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  • Writer's pictureMiriam Green

Everything Sparkles

“These stairs are getting slower and slower,” Mom comments as we walk down the three flights to the street. I laugh at her expressive way of telling me she's moving slowly. I am like an anthropologist discovering the true meaning of her words. When we walk past a kitchen wares store, Mom says, “I remember the first time we went to look for frying pans together.” I decide she's telling me that she enjoys my company.

Mom is using her words to suggest that she has a connection to the past, that her memory is somehow intact: The stairs were once faster; in the past she bought frying pans. But I think this is rote behavior bolstered by association. Most of the time, Mom is squarely in the present. Can you imagine your every moment disconnected to the one before it and the one to come? That's where Mom is. There are feelings she intuits, people she recognizes, places that look familiar, but nothing to anchor her to what came before. There is only the now. We walk together through the city like kids at a fun-fair—everything sparkles, everything amuses.

When we meet Daddy for lunch, we talk about getting older. Daddy assures me they'll move to their new house near me before he turns 80. “How old am I,” Mom asks? “We must go over my age because I think I'm 180.”

Just when I'm despairing about Mom's fading skills, she'll start singing. And her memory is whole again. I always join in, despite my lousy voice. Who can resist “We're off to see the Wizard,” as we're strolling arm in arm?

This week marks the holiday of Shavuot, literally “weeks” in Hebrew. And in fact, one of the themes of Shavuot is counting and marking time. It's a bit like declaring that clichéd but true aphorism each and every day for seven weeks: Today is the first day of the rest of my life. Don't take your days for granted. Relish their unique blessings. Live in the moment; a lot can happen there. I'll take that positive approach over the bleak future which is Alzheimer's any day.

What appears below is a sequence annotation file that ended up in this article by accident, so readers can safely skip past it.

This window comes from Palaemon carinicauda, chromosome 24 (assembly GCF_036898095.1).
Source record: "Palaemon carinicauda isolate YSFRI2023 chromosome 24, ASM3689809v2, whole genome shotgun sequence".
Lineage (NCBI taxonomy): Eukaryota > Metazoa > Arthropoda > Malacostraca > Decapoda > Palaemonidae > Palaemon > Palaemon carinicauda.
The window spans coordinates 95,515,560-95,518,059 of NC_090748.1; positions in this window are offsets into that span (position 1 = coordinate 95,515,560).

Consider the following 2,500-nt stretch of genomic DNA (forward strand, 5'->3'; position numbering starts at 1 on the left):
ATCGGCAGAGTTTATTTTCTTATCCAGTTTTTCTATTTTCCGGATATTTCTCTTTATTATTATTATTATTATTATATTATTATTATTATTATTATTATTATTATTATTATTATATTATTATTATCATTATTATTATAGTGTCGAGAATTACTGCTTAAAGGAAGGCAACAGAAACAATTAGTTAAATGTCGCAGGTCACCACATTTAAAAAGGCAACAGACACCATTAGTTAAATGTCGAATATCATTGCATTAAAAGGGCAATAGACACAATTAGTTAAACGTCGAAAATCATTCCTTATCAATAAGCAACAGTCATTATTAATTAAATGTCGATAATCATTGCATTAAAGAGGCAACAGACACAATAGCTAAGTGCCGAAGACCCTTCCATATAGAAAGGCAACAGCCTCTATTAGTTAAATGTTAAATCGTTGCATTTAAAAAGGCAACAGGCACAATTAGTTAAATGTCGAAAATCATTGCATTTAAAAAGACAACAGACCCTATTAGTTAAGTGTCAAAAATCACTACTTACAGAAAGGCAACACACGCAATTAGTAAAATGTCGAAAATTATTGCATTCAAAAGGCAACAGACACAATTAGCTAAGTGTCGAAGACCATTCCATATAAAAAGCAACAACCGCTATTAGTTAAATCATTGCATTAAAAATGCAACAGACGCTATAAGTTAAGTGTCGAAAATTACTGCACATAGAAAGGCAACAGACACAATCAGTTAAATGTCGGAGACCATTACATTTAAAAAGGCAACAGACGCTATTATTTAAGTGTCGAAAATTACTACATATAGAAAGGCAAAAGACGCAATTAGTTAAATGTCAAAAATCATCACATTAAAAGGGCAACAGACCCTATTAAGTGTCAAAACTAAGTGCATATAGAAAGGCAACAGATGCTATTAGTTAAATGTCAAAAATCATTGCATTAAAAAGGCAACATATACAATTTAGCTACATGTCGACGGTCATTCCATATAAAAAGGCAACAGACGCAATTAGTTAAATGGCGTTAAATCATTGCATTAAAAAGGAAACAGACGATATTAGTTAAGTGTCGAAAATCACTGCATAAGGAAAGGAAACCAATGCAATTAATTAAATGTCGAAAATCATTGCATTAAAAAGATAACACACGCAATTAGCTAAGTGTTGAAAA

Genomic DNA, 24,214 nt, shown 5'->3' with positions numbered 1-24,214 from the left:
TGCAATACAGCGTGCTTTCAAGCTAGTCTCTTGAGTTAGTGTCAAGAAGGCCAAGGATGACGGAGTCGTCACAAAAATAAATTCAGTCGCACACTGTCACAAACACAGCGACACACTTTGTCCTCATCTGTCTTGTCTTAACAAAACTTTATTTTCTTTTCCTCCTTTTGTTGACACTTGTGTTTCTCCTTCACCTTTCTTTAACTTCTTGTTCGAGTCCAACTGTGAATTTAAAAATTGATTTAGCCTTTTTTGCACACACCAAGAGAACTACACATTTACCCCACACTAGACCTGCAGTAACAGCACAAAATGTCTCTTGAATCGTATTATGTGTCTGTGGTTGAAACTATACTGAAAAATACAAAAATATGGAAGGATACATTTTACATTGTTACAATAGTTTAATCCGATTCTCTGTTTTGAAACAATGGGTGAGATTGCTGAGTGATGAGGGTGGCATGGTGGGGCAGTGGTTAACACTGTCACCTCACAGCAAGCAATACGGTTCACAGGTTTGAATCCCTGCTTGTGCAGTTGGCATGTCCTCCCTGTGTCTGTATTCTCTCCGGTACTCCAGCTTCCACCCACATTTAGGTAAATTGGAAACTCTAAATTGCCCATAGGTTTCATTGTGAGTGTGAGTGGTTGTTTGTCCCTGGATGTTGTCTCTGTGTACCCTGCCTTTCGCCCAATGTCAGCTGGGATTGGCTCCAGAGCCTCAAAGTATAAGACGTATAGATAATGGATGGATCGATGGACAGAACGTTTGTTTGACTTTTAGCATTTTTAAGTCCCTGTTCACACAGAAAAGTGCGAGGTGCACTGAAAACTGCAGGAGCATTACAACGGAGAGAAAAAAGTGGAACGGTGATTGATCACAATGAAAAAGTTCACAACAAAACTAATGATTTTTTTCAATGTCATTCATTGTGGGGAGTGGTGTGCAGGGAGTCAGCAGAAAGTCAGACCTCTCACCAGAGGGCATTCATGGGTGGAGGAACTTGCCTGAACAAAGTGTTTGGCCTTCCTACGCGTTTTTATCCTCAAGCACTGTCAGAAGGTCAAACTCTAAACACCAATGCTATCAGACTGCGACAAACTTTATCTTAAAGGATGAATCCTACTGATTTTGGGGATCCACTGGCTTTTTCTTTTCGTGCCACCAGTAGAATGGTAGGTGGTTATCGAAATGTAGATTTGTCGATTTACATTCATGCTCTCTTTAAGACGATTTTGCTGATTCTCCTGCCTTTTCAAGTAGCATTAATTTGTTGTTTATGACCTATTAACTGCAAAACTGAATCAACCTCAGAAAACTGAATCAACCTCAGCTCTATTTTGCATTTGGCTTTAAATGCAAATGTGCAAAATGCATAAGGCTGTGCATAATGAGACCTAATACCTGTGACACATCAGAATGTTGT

It is traditional to eat dairy dishes on Shavuot. I'll be making cannelloni, salmon with dill sauce, and, of course, cheesecake. You don't have to eat the cheeses with the highest fat content to enjoy the richness of this holiday's meals. Here's a lighter cheesecake that is based on a recipe my mom got off the back of a Cool Whip package. It was one of the ones I found in the cache of recipes my dad gave me on Passover.

Light Chocolate Cheesecake

What could be easier than folding chocolate pudding into whipped cream? Yum. If you freeze your cheesecake, remember to take it out to defrost half an hour before serving.


250 gr petit beurre, chocolate or vanilla

100 gr butter

1 Tbsp powdered sugar


500 gr 9% whipping cream

3 containers of diet dark chocolate pudding, approx. 300 grams

(low calorie, low fat)


Break cookies and place in blender with softened butter and sugar. Blend until ingredients combine to form a “dough.” Pat crumbs into bottom of a spring form pan, leaving aside ½ cup for topping. Beat whipped cream according to instructions. When firm peaks form, mix in chocolate pudding. Pour over crust. Crumble remaining cookie crumbs on top. Remove belt around pan base before serving.

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